2) Marine Collagen (Fish)
Marine collagen, or fish collagen, comes from fish scales and bones. The collagen peptides from fish are smaller, so some research says that they are easier to digest and more readily absorbed 34. However, all collagen peptides, no matter the source, will be digestible and available to us. Fish collagen also has higher levels of hydroxyproline, which can stimulate skin cell regeneration 35.
3) Chicken Collagen
The source of chicken collagen is chicken bones or cartilage. It primarily contains Type II collagen, so is excellent for the joint health 36.
Other Sources of Collagen
Collagen peptides are also sometimes sourced from pigs or the membranes of egg shells. These are less common.
Collagen Benefits for Skin, Hair, Joints & More
So, what is collagen good for? It helps support your body in so many ways.
Check out some of these amazing collagen benefits**…
1) Collagen for Skin
Collagen peptides improve skin hydration and elasticity, which means that they minimize the effects of aging and can even reduce wrinkles. And, one study found that it helps in cellulite reduction, too! This is because tightening skin can reduce its appearance. It’s almost hard to believe, but multiple double blind studies have demonstrated these amazing benefits of collagen for skin 37, 38, 39, 40, 41.
2) Collagen for Hair & Nails
The hair and nails are both composed of keratin. And, collagen contains the amino acids necessary to produce it! For this reason, collagen will keep your hair and nails strong. In fact, two studies has shown that it may even help with hair growth 42, 43.
3) Collagen for Joints
Our ligaments, tendons and cartilage make up the connective tissue in our joints, and all three are made out of collagen. So, it’s no surprise that it plays a huge role in joint health. Multiple scientific studies have shown collagen benefits in reducing joint pain 44, 45, 46, 47. In fact, it can even help with diseases like rheumatoid arthritis and osteoarthritis 48, 49, 50, 51.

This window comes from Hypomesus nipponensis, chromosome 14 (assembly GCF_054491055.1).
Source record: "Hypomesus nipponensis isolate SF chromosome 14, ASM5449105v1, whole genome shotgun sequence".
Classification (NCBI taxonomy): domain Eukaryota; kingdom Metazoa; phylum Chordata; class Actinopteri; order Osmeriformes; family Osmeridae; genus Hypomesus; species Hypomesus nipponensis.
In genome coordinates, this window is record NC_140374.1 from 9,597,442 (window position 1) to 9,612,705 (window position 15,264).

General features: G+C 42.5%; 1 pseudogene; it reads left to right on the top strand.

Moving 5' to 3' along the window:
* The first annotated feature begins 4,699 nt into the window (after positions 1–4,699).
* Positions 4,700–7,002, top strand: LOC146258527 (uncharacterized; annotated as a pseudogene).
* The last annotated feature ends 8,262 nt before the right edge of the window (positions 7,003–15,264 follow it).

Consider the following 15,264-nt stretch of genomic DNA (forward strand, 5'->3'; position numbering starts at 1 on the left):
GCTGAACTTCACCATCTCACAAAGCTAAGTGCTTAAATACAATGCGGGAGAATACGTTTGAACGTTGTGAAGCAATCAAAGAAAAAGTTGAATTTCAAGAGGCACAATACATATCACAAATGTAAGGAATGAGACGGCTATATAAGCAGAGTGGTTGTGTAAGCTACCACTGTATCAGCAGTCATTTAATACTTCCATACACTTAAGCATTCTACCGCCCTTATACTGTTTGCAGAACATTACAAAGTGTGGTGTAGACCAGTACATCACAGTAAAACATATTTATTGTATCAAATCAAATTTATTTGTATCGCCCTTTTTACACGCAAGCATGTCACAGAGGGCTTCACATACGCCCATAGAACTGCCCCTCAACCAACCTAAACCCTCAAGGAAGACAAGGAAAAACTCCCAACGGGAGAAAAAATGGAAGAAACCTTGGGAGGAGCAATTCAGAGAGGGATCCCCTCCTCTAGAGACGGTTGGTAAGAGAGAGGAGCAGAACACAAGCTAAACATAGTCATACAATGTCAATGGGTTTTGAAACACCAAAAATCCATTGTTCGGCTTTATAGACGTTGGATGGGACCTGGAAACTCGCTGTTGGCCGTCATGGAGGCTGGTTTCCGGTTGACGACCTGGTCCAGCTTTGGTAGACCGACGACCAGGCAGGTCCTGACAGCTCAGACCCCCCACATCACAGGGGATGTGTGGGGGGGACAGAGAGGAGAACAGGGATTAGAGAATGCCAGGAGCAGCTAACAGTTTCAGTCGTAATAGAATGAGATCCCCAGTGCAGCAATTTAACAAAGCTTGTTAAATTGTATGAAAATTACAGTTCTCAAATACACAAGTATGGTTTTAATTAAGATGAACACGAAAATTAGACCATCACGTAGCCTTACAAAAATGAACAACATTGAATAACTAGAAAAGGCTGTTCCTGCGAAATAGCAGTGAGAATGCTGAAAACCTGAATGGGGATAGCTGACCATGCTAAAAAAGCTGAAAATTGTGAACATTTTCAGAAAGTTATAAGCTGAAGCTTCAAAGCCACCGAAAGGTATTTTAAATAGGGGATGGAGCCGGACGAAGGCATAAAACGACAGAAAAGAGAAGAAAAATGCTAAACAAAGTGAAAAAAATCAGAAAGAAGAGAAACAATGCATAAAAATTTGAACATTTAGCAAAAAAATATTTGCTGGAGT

4) Collagen for Bones & Teeth
Collagen helps provide the structure in strong bones. One study showed that collagen peptides can help with improving bone density 52. It’s also found in dentin in the teeth.
5) Collagen for Hormone Balance
6) Collagen for Gut Health
Since collagen supports the formation of connective tissue, it helps to seal the protective lining in the intestines. This may help alleviate issues like acid reflux, IBS, and leaky gut syndrome. It can also improve low stomach acid levels, helping in digestion. 55, 56, 57, 58
7) Collagen for Cardiovascular Health
Collagen is a major component in the structure of the heart and vascular tissues, and some of its amino acids are critical in treatment of heart disease and high blood pressure. It has also been shown to reduce hardening of the arteries by reducing plaque buildup 59, 60, 61.
8) Collagen for Muscles & Weight Loss
Collagen aids in production of creatine, which is necessary for muscle growth and energy production. Muscle growth can increase metabolism and lead to weight loss. The glutamine found in collagen can help reduce storage of fat. 62, 63
9) Collagen for Mental Health
The amino acids found in collagen peptides can have numerous mental health benefits, including reduction of anxiety and improved brain function. In particular, glycine can induce feelings of calm and has mood balancing properties. It can also help improve sleep quality. 64, 65, 66, 67, 68
10) Collagen for Blood Sugar Regulation
Glycine, the primary amino acid in collagen, helps to regularate insulin release and blood sugar. Proline, another major component, plays critical role in liver glucose metabolism. In addition, one study showed that collagen is more satisfying than other proteins and reduces appetite throughout the day. 69, 70, 71